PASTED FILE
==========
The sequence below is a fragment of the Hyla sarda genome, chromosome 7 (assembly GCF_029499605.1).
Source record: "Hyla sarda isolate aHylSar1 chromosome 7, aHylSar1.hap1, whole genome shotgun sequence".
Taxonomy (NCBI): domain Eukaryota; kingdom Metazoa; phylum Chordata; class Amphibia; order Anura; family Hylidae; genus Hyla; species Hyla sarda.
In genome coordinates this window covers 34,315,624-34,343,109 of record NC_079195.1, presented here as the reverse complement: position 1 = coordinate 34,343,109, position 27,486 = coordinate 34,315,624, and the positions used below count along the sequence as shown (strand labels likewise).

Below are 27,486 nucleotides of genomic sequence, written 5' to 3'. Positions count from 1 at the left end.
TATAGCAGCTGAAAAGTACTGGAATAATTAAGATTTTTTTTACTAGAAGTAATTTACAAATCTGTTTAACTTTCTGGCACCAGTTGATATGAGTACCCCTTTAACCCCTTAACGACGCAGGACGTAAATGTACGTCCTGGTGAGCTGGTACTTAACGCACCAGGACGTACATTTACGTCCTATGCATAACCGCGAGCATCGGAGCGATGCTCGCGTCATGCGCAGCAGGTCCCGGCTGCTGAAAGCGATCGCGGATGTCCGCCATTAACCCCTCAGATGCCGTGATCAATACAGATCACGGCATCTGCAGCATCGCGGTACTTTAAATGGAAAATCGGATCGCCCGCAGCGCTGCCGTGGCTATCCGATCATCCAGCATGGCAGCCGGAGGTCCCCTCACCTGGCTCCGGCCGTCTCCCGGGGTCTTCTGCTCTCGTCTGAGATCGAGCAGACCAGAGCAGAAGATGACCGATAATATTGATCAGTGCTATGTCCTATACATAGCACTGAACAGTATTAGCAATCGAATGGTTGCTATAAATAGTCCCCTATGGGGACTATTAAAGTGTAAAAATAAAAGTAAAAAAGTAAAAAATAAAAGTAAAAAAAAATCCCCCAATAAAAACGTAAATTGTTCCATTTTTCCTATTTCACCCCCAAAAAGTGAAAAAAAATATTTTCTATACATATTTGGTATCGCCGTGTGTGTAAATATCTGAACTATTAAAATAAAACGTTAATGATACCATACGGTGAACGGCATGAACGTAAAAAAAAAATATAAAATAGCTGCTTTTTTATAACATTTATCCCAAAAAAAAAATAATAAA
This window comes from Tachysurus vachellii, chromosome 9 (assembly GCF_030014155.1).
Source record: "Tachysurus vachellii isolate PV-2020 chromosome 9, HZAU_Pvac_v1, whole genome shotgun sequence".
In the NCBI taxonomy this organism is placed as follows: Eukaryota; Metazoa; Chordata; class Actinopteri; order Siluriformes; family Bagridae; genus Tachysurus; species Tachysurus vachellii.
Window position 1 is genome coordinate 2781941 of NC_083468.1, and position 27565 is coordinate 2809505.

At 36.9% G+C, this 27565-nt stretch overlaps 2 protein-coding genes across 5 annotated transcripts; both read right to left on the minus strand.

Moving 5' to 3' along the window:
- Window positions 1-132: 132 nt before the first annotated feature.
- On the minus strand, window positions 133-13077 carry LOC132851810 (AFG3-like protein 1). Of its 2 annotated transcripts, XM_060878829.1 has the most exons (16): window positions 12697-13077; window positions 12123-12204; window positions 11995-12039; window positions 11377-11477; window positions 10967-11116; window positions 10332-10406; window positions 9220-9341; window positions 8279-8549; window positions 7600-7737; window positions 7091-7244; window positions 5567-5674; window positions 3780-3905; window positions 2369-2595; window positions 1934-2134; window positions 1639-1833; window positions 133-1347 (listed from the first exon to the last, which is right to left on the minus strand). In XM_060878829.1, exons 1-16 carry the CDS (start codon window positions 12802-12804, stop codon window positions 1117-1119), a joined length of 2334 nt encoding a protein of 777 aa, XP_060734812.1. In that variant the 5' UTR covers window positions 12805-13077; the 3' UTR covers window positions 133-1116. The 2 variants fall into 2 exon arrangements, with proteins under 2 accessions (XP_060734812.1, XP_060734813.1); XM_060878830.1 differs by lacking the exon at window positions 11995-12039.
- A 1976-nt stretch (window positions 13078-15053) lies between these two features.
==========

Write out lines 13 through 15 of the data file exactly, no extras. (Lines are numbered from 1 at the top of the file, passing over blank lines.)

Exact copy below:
- Window positions 1-132: 132 nt before the first annotated feature.
- On the minus strand, window positions 133-13077 carry LOC132851810 (AFG3-like protein 1). Of its 2 annotated transcripts, XM_060878829.1 has the most exons (16): window positions 12697-13077; window positions 12123-12204; window positions 11995-12039; window positions 11377-11477; window positions 10967-11116; window positions 10332-10406; window positions 9220-9341; window positions 8279-8549; window positions 7600-7737; window positions 7091-7244; window positions 5567-5674; window positions 3780-3905; window positions 2369-2595; window positions 1934-2134; window positions 1639-1833; window positions 133-1347 (listed from the first exon to the last, which is right to left on the minus strand). In XM_060878829.1, exons 1-16 carry the CDS (start codon window positions 12802-12804, stop codon window positions 1117-1119), a joined length of 2334 nt encoding a protein of 777 aa, XP_060734812.1. In that variant the 5' UTR covers window positions 12805-13077; the 3' UTR covers window positions 133-1116. The 2 variants fall into 2 exon arrangements, with proteins under 2 accessions (XP_060734812.1, XP_060734813.1); XM_060878830.1 differs by lacking the exon at window positions 11995-12039.
- A 1976-nt stretch (window positions 13078-15053) lies between these two features.